This section is a warm-up for the next section.

We introduce the ``programming languages'' Algol 48 and Algol 50 to illustrate in a simpler setting some ideas to be used in Elephant 2000. These are the explicit use of time in a programming language and the representation of the program by logical sentences. The former permits a direct expression of the operational semantics of the language, and the latter permits proofs of properties of programs without any special theory of programming. The properties are deduced from the program itself together with axioms for the domain.

We use these names, because the languages cover some of the ground of Algol 60 but use only a mathematical formalism-- old fashioned recursion equations--that precedes the development of programming languages. They are programming languages I imagine mathematicians might have created in 1950 had they seen the need for something other than machine language. Algol 48 is a preliminary version of Algol 50 just as Algol 58 was a preliminary version of Algol 60.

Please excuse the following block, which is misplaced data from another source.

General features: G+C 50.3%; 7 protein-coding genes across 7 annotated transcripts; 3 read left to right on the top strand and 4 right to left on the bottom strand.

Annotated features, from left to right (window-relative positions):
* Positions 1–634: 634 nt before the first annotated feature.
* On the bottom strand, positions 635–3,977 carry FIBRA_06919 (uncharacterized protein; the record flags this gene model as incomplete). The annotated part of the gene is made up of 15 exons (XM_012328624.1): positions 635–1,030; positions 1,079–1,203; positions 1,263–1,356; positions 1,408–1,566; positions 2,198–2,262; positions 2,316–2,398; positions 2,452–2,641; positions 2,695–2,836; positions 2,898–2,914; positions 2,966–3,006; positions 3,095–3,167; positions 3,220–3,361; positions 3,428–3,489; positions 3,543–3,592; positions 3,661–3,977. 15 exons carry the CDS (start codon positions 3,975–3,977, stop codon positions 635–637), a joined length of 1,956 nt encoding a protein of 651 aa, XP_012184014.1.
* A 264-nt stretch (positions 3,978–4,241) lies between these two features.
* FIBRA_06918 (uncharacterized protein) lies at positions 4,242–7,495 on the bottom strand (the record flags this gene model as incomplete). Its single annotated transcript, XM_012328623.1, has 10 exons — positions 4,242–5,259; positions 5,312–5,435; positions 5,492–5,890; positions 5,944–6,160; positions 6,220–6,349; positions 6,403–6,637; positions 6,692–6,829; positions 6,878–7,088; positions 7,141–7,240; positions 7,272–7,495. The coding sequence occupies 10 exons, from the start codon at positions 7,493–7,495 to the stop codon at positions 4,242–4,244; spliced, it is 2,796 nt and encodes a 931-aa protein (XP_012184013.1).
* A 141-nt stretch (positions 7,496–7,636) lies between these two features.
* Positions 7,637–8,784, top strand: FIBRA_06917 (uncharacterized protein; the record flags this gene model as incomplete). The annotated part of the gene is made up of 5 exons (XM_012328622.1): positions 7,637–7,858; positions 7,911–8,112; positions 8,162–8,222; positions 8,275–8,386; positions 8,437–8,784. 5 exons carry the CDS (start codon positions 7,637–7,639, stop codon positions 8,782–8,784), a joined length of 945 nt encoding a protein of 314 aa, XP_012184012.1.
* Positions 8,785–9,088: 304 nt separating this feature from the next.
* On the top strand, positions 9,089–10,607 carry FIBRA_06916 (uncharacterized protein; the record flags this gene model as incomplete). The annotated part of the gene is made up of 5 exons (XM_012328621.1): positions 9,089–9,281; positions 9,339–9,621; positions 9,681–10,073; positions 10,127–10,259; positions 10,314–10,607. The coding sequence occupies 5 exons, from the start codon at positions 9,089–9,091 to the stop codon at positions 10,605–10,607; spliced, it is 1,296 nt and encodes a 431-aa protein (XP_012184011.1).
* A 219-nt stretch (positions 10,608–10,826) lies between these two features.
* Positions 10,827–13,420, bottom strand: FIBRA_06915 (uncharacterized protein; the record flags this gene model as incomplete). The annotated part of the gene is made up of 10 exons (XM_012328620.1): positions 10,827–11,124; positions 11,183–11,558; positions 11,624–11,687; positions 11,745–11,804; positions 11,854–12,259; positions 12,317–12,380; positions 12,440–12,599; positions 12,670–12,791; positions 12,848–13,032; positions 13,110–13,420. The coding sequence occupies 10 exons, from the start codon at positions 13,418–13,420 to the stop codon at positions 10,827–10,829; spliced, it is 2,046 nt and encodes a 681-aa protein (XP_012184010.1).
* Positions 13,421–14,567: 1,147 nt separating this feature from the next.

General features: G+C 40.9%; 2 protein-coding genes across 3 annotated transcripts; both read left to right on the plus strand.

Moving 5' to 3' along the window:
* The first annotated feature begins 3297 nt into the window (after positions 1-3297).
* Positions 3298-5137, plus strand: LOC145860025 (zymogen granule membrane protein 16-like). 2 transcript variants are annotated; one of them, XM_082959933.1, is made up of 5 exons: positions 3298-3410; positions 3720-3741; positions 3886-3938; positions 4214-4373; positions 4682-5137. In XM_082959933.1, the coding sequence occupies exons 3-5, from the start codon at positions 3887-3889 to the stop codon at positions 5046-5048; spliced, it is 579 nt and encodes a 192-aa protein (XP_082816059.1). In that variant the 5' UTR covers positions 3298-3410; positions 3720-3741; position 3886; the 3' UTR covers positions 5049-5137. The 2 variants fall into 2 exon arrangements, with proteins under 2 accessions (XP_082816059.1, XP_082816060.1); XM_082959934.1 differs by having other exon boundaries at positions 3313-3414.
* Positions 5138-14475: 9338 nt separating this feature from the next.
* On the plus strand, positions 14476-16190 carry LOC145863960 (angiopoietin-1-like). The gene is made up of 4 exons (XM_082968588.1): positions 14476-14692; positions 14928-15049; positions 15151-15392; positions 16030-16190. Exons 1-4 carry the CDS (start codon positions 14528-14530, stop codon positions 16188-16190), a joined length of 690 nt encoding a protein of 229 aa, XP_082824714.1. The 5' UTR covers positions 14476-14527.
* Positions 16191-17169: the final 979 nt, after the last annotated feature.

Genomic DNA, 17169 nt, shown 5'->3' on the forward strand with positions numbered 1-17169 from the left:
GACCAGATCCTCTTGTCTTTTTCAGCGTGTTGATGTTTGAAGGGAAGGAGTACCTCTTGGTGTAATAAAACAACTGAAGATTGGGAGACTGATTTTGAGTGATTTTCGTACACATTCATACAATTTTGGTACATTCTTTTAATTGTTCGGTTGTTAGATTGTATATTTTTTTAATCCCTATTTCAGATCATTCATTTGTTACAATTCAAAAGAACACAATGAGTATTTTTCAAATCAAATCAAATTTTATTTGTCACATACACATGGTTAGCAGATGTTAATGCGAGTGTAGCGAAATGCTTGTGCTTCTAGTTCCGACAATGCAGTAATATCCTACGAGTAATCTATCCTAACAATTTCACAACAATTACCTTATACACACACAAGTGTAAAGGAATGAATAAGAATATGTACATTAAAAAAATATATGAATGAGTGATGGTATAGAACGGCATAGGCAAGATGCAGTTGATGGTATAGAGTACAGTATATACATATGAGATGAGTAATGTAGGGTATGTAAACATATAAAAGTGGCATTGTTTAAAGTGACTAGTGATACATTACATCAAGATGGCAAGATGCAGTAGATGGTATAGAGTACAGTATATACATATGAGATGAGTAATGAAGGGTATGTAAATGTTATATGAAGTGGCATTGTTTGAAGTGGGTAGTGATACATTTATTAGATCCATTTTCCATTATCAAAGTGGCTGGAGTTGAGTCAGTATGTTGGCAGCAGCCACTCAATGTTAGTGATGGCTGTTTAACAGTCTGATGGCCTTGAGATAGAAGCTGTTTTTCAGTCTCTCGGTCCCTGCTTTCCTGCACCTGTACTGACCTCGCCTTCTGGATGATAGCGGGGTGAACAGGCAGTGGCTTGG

Consider the Algol 60 fragment.

The program computes the product *mn* by initializing a
partial product *p* to 0 and then adding *m* to it *n* times.
The correctness of the Algol 60 program is represented by the
statement that if the program is entered at *start* it will reach
the label *done*, and when it does, the variable *p* will have
the value *mn*. Different program verification formalisms
represent this assertion in various ways, often not entirely
formal.

Its partial correctness is conventionally proved by
attaching the invariant assertion *p*=*m*(*n*-*i*) to the label *loop*.
Its termination is proved by noting that the variable *i* starts
out with the value *n* and counts down to 0. This proof is
expressed in various ways in the different formalisms for
verifying programs.

Fri Nov 6 21:37:30 PST 1998